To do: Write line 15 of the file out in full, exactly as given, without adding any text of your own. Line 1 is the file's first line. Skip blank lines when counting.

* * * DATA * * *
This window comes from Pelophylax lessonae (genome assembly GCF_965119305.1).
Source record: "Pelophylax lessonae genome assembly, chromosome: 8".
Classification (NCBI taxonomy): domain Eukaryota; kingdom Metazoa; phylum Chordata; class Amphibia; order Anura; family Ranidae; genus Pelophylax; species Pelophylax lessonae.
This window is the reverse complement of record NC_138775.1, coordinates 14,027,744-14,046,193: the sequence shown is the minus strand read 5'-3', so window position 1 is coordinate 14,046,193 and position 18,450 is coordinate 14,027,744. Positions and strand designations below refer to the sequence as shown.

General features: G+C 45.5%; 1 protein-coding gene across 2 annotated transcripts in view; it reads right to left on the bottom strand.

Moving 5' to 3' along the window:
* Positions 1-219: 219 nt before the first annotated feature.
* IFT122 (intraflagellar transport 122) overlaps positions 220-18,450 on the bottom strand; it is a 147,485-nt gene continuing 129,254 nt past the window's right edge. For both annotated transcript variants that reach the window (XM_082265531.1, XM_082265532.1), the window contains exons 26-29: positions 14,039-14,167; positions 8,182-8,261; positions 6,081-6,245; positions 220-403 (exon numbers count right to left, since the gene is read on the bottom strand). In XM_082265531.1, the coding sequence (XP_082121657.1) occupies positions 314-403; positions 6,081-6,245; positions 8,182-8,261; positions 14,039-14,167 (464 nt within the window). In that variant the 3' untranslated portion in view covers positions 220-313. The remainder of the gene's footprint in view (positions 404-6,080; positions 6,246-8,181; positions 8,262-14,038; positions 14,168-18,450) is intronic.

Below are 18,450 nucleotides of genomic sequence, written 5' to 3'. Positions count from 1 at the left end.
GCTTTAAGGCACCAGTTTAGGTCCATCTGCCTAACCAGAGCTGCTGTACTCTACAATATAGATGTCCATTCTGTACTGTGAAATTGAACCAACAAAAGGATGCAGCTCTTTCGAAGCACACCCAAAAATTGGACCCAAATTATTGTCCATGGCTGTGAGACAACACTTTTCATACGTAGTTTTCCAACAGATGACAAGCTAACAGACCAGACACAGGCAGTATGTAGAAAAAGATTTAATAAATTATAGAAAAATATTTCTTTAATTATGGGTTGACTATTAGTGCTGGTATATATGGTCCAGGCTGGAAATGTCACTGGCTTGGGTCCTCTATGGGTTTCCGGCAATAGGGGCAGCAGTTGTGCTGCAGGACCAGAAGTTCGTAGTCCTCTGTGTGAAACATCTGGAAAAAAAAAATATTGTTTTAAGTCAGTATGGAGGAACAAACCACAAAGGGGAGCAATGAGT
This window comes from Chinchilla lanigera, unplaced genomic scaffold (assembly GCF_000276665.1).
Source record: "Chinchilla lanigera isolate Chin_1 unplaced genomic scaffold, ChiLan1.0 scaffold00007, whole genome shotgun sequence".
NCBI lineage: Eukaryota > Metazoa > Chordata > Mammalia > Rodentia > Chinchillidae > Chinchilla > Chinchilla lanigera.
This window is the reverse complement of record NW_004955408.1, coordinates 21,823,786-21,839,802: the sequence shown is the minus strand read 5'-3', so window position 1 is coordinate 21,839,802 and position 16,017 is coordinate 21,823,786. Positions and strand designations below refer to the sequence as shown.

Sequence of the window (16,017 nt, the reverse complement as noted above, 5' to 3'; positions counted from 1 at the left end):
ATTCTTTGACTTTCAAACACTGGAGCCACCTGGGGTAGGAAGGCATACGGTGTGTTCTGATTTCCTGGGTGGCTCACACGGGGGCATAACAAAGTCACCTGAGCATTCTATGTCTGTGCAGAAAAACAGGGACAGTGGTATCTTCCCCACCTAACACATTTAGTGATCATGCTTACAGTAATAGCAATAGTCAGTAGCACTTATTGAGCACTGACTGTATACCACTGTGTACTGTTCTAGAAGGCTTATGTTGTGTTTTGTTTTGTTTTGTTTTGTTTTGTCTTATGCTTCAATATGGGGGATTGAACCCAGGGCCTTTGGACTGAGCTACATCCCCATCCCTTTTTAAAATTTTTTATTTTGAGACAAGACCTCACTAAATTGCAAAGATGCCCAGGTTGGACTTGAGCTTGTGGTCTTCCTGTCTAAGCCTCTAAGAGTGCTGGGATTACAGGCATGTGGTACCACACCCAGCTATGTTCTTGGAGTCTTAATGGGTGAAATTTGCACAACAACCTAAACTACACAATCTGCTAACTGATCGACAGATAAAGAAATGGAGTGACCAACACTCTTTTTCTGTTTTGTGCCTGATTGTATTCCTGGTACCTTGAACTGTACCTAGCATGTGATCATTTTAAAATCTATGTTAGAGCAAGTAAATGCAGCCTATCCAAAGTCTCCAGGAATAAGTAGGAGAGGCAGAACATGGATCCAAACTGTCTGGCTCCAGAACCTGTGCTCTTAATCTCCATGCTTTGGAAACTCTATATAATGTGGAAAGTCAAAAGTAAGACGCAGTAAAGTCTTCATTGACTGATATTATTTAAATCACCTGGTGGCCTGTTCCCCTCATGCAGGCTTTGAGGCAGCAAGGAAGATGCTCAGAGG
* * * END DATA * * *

Sequence of the window (16,017 nt, the reverse complement as noted above, 5' to 3'; positions counted from 1 at the left end):